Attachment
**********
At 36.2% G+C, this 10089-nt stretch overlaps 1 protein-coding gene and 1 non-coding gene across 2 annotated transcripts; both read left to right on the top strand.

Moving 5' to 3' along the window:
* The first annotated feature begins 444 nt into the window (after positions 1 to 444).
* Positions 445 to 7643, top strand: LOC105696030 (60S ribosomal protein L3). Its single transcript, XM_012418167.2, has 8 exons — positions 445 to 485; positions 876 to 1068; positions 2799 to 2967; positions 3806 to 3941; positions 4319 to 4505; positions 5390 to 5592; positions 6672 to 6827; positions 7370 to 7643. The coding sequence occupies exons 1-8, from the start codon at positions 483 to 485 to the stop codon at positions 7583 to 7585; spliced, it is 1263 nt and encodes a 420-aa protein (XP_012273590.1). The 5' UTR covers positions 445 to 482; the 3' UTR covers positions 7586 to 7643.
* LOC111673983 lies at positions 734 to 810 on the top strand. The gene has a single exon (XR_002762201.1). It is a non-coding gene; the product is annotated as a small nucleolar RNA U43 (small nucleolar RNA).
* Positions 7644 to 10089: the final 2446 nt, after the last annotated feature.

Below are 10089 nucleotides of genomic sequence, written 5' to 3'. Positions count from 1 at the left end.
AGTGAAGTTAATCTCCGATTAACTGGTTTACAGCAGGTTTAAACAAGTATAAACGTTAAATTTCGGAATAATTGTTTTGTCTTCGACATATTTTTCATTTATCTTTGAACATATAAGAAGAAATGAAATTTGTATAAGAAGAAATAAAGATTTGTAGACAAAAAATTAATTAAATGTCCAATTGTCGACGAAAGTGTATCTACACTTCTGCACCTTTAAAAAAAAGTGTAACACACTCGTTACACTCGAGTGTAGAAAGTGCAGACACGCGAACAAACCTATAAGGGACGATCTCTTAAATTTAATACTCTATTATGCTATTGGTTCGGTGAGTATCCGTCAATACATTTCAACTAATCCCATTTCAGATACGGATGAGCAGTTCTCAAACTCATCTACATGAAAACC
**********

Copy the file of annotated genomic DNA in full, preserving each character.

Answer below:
At 36.2% G+C, this 10089-nt stretch overlaps 1 protein-coding gene and 1 non-coding gene across 2 annotated transcripts; both read left to right on the top strand.

Moving 5' to 3' along the window:
* The first annotated feature begins 444 nt into the window (after positions 1 to 444).
* Positions 445 to 7643, top strand: LOC105696030 (60S ribosomal protein L3). Its single transcript, XM_012418167.2, has 8 exons — positions 445 to 485; positions 876 to 1068; positions 2799 to 2967; positions 3806 to 3941; positions 4319 to 4505; positions 5390 to 5592; positions 6672 to 6827; positions 7370 to 7643. The coding sequence occupies exons 1-8, from the start codon at positions 483 to 485 to the stop codon at positions 7583 to 7585; spliced, it is 1263 nt and encodes a 420-aa protein (XP_012273590.1). The 5' UTR covers positions 445 to 482; the 3' UTR covers positions 7586 to 7643.
* LOC111673983 lies at positions 734 to 810 on the top strand. The gene has a single exon (XR_002762201.1). It is a non-coding gene; the product is annotated as a small nucleolar RNA U43 (small nucleolar RNA).
* Positions 7644 to 10089: the final 2446 nt, after the last annotated feature.

Below are 10089 nucleotides of genomic sequence, written 5' to 3'. Positions count from 1 at the left end.
AGTGAAGTTAATCTCCGATTAACTGGTTTACAGCAGGTTTAAACAAGTATAAACGTTAAATTTCGGAATAATTGTTTTGTCTTCGACATATTTTTCATTTATCTTTGAACATATAAGAAGAAATGAAATTTGTATAAGAAGAAATAAAGATTTGTAGACAAAAAATTAATTAAATGTCCAATTGTCGACGAAAGTGTATCTACACTTCTGCACCTTTAAAAAAAAGTGTAACACACTCGTTACACTCGAGTGTAGAAAGTGCAGACACGCGAACAAACCTATAAGGGACGATCTCTTAAATTTAATACTCTATTATGCTATTGGTTCGGTGAGTATCCGTCAATACATTTCAACTAATCCCATTTCAGATACGGATGAGCAGTTCTCAAACTCATCTACATGAAAACC